From a story perspective, and world design perspective, 1868 London is a time of change in almost every facet of society.Â Obviously, thereâ€™s a huge technological boom, but itâ€™s also a time of social and philosophical changes, like Darwinâ€™s Theory of Evolution, for example, that really started shaping society into what it is today.Â Creating a storyline and a world through that time, in the birth place of modern society, was very intriguing and quite stimulating.
With Syndicate, how did you go about realizing Victorian London? Where did that process start?Â
Gathering as much information is definitively the first step when tackling such a huge task.Â We were pretty lucky since photography existed, so we had a rich bank of real footage and photos close to our time period.Â We also read a lot of descriptive books about life in Victorian London to help get as much detailed information as we could.Â This went from what people ate, how many families lived under one roof in poorer boroughs to how bad the Thames River smelled in the summer months. We wanted to get a good detailed read on our setting.Â Our team historian, Jean-Vincent Roy, was really helpful guiding us, fact checking and finding answers to our questions.Â We also watched many movies & series set in Victorian London to get an idea on how pop-culture has portrayed the era.Â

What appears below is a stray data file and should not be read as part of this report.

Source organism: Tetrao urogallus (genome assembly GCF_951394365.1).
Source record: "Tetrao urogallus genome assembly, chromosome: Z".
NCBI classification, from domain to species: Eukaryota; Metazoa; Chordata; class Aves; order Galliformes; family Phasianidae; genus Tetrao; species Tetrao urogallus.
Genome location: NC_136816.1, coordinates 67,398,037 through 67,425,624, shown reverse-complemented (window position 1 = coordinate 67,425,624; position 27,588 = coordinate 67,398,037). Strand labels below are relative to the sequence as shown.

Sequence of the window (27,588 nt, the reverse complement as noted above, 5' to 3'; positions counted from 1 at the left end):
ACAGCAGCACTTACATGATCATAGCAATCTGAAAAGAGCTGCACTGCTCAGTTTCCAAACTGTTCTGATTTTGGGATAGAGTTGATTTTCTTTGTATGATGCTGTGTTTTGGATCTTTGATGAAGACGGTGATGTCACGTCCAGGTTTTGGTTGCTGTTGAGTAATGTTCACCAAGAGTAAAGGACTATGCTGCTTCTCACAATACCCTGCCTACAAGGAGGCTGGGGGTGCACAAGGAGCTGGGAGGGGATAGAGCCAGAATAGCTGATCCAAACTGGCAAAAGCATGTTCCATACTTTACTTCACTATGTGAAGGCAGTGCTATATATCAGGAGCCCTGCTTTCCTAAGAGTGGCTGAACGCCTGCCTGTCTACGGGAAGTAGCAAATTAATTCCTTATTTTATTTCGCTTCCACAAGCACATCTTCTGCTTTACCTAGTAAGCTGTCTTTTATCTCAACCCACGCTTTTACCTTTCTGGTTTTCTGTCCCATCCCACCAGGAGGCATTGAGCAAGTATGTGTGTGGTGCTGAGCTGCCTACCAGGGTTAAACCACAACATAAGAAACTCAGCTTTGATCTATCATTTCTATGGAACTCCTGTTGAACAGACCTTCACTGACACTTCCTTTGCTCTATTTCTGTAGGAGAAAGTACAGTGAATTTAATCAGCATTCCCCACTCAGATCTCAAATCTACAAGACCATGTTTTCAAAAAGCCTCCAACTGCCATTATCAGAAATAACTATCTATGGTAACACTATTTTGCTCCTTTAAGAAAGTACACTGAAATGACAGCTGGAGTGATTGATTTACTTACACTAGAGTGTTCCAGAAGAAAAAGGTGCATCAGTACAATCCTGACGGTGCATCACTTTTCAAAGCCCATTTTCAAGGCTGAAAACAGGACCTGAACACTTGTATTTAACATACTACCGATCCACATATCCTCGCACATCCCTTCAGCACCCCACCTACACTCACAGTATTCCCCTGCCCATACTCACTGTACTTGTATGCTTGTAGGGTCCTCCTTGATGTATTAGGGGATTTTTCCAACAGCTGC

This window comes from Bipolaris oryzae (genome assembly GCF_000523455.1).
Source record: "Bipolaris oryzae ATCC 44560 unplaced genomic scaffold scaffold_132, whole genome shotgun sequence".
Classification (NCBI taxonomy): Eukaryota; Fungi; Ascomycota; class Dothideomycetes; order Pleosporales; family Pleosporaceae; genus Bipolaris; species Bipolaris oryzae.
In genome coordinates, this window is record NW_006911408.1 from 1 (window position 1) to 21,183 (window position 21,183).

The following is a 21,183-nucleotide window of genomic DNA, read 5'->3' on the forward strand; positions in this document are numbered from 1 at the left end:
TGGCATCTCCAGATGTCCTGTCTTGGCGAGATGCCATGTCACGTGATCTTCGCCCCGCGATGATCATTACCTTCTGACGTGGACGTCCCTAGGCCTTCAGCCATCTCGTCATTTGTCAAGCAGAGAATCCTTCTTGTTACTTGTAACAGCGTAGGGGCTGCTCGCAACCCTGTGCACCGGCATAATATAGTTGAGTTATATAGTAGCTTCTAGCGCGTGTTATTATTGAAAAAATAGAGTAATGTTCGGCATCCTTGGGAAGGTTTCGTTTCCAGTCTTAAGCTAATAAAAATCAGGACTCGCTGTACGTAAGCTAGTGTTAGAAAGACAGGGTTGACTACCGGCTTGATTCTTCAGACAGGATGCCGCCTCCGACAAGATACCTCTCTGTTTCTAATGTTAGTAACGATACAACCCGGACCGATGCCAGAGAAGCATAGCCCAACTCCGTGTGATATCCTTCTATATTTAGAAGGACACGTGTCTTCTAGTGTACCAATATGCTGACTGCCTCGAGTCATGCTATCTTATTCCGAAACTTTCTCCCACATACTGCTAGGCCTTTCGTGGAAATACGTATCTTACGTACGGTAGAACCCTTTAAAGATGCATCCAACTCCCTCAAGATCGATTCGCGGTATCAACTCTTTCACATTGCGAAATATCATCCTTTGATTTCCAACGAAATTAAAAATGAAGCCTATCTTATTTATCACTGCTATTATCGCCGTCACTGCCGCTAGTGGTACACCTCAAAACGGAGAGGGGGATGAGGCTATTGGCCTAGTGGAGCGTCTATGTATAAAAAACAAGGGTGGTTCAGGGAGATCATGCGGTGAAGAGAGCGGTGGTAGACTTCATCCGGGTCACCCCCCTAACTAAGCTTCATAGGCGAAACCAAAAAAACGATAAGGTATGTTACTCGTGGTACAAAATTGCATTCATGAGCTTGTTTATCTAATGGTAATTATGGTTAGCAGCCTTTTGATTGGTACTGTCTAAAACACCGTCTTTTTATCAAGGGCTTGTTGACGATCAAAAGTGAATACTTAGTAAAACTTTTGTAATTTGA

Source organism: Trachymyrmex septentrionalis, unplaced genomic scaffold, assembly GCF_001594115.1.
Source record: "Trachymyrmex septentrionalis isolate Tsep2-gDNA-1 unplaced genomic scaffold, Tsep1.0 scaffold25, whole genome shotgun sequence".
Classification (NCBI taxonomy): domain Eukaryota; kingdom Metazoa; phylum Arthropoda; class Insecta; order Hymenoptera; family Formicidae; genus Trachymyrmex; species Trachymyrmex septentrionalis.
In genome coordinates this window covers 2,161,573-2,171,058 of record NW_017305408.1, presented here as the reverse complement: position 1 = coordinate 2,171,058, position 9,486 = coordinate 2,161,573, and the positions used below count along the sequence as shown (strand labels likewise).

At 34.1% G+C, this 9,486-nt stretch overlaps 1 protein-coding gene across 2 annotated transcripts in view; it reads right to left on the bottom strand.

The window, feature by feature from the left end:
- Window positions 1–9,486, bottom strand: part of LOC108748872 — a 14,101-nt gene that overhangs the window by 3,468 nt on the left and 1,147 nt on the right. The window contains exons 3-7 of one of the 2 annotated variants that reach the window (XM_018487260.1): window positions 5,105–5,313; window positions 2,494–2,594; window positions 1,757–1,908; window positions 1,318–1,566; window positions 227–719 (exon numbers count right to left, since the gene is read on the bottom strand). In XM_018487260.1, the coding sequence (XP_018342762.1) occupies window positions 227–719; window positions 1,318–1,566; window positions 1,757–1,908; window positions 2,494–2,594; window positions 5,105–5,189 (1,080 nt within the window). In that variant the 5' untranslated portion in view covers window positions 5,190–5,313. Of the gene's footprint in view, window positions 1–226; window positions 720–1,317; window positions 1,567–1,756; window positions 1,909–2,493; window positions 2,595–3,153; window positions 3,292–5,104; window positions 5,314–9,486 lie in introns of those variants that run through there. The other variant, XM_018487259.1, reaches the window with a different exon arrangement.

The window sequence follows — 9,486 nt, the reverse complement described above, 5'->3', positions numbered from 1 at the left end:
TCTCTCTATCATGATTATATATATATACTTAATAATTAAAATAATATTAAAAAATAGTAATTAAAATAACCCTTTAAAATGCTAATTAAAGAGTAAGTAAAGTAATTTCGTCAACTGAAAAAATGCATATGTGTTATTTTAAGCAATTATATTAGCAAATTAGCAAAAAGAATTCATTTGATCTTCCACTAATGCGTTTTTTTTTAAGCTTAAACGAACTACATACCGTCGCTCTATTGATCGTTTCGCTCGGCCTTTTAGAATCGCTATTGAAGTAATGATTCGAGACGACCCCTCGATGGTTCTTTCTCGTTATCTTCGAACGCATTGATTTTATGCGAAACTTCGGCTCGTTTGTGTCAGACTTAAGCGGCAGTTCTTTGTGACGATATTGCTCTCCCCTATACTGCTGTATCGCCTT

As far as world design goes, we consultedÂ maps of London to help guide us through our early world layout. We found very precise information on landmarks, parks, social-economic repartition throughout the boroughs, street layouts, slum locations â€¦ just a ton of interesting data. That information helped us build early layouts of the city, but we felt we were still missing the essence and texture of the city, the things that pictures and maps canâ€™t convey,Â so Thierry Dansereau, our Art Director, and I went to London for a week and walked the entire city. Â